Chief Justice Marshall a Federalist,
Asserts Newmyer in New Biography
John Marshall died in 1835, convinced he had been a professional failure. Today, many legal scholars consider Marshall, chief justice of the U.S. Supreme Court from 1801 until his death, to be our greatest justice and the representative figure of American law.
In a recently completed biography of Marshall, Kent Newmyer, a professor of law and professor emeritus of history, explains why this is so. The book, John Marshall and the Heroic Age of the Constitution, will be published in Louisiana State University Press' Southern Biography Series in 2001.
Marshall is one of American constitutional history's most written-about figures, which presents a problem for biographers, Newmyer says. By using the newly published definitive edition of Marshall's papers, Newmyer sought to avoid rehashing material other authors had already written about.
"The challenge was to present a nuanced treatment of Marshall's jurisprudence using these new source materials and to connect his legal career with his personal life and with the history of his own times," Newmyer says.
Throughout his tenure as chief justice, Marshall's critics assailed him for destroying the states by consolidating power in the national government. Newmyer argues that Marshall was actually a federalist who believed power should be divided between the federal government and states. To buoy his theory, Newmyer points to Marshall's treatment of slavery: he owned slaves, whom records indicate he treated humanely. As chief justice, Marshall left the issue of slavery to the individual states, where he believed the founding fathers wanted it to remain.
"The connection I try to make is between the Marshall who participated in slavery and the chief justice who ruled on slavery,"
Marshall is perhaps most famous for his opinion in Marbury v. Madison, which established the doctrine of judicial review. However, Newmyer avoided simply listing and explaining Marshall's great cases.
"Lawyers tend to emphasize these cases as if they settled history in a single flash," Newmyer says. "I argue instead that Marbury was not a once-and-for-all victory but was part of a developing doctrine, which can be understood only in light of subsequent decisions of the Marshall court."
Viewed as a whole, Marshall's jurisprudence enhanced the power of the Court and helped establish a stronger central government. But this development needs to be understood in the context of early national history, Newmyer insists.
"Marshall's opinions continue to have real influence, in part because he had the great good fortune to set precedents rather than follow them," Newmyer says. "But his opinions also carry weight because of his reputation as a republican statesman."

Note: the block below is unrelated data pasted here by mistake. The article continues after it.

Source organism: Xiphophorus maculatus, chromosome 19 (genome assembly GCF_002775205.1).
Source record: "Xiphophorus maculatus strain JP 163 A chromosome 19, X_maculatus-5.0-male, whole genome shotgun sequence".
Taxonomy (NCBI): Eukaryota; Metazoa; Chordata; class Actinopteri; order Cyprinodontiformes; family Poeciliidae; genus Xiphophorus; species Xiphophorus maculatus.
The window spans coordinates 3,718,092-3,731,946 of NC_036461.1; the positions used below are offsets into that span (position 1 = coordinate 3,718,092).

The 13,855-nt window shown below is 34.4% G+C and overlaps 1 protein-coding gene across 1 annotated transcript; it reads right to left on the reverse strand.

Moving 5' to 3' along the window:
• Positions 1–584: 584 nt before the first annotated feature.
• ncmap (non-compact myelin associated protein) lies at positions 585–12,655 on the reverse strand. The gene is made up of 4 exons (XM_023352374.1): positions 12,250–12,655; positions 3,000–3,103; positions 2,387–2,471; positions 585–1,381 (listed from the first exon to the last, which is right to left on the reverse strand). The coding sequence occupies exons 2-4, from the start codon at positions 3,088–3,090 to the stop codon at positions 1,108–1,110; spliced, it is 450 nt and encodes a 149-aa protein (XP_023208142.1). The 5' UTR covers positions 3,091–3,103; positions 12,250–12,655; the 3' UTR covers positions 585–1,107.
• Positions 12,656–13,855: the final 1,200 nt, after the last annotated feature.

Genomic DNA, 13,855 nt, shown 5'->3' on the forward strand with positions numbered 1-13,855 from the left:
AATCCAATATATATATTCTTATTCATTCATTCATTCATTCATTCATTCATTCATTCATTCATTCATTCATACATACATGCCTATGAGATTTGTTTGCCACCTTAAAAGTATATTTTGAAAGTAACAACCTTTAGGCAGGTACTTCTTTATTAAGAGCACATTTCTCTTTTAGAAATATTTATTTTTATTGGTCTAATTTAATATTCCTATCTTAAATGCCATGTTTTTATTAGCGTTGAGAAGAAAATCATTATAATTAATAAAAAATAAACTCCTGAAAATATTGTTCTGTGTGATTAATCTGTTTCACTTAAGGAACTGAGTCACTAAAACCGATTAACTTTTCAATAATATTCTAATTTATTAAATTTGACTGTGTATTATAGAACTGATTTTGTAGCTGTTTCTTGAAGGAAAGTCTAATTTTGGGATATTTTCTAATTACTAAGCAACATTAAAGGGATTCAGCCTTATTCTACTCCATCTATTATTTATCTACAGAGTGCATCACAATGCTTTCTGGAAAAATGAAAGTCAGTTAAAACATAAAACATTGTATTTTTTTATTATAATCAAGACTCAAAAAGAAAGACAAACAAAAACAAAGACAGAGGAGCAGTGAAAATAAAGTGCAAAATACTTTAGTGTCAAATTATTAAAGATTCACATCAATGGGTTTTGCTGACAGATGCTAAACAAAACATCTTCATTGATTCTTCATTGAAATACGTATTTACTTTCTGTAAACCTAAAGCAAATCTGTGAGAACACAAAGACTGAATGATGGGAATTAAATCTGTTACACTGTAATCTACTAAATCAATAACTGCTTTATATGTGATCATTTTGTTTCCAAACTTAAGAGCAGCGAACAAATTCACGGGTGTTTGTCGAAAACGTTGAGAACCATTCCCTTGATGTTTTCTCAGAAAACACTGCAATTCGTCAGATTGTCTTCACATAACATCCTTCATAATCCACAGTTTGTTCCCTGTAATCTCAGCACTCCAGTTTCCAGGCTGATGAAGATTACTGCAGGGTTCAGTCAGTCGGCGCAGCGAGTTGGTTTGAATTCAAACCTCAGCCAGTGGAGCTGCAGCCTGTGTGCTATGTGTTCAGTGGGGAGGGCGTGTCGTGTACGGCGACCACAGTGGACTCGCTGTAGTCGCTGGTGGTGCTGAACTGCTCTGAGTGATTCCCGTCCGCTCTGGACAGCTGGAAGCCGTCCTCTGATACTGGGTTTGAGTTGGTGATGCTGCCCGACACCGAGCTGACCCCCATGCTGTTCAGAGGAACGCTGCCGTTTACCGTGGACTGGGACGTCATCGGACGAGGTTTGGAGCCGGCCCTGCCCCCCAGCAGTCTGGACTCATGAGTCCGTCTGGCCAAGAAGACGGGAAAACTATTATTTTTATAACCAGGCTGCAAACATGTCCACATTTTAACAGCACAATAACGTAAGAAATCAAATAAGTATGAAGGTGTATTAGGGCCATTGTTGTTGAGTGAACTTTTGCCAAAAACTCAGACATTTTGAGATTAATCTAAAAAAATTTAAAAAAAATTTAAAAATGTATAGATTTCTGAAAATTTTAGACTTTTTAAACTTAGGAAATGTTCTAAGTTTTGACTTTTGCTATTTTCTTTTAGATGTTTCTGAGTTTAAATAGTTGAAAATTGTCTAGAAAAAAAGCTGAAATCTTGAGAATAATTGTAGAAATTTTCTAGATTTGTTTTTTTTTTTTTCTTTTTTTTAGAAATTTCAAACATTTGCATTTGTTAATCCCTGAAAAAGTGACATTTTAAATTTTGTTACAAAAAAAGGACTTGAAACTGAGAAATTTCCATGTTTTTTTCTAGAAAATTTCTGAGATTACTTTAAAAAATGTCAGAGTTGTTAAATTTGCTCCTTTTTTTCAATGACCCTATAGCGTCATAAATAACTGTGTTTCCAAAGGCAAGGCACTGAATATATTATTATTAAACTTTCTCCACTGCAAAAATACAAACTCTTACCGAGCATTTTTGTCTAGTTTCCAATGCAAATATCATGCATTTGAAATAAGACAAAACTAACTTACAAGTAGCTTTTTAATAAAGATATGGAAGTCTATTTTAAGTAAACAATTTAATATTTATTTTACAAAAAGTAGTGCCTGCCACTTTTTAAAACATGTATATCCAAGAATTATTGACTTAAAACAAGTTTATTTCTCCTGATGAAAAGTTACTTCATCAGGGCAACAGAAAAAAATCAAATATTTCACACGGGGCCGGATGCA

Despite his high-profile position, Marshall lived a simple life, Newmyer says. Unlike many of the founding fathers, Marshall made no effort to collect his papers, doubting that future generations would be interested in his professional life.
Because of his gentle but charismatic personality, Marshall was able to bring about a fundamental change in the Supreme Court. Before he was appointed chief justice, each justice wrote his own opinion.
"Marshall persuaded his colleagues to abandon the old way in favor of a majority opinion written by one justice, most often Marshall himself," Newmyer says. "This was perhaps Marshall's greatest accomplishment, because it's the institutional foundation of judicial review."
Despite all that he accomplished, Marshall's last years on the Court were sad ones because of the resurgent states' rights movement, Newmyer says. Marshall thought the movement caused the Court to abandon the Constitution, without which there could be no federal union.
"He thought the Court was no longer doing its republican duty, so to speak," Newmyer says.
Newmyer, who has spent more than 30 years studying the early Supreme Court, recently received an award for his work. Last year, the Supreme Court Historical Society gave him the Hughes-Gossett Prize for Historical Excellence for an article he wrote in the Journal of Supreme Court History. Justice Clarence Thomas presented the award to Newmyer in the Supreme Court chambers.
Newmyer and Hugh Macgill, professor and former dean of the law school, are currently writing a chapter on legal education in 19th-century America that will appear in Cambridge University's three-volume history on American law.
When that is completed, Newmyer plans to revise his 1968 book, The Supreme Court under Marshall and Taney, and start a new book on Aaron Burr's treason trial.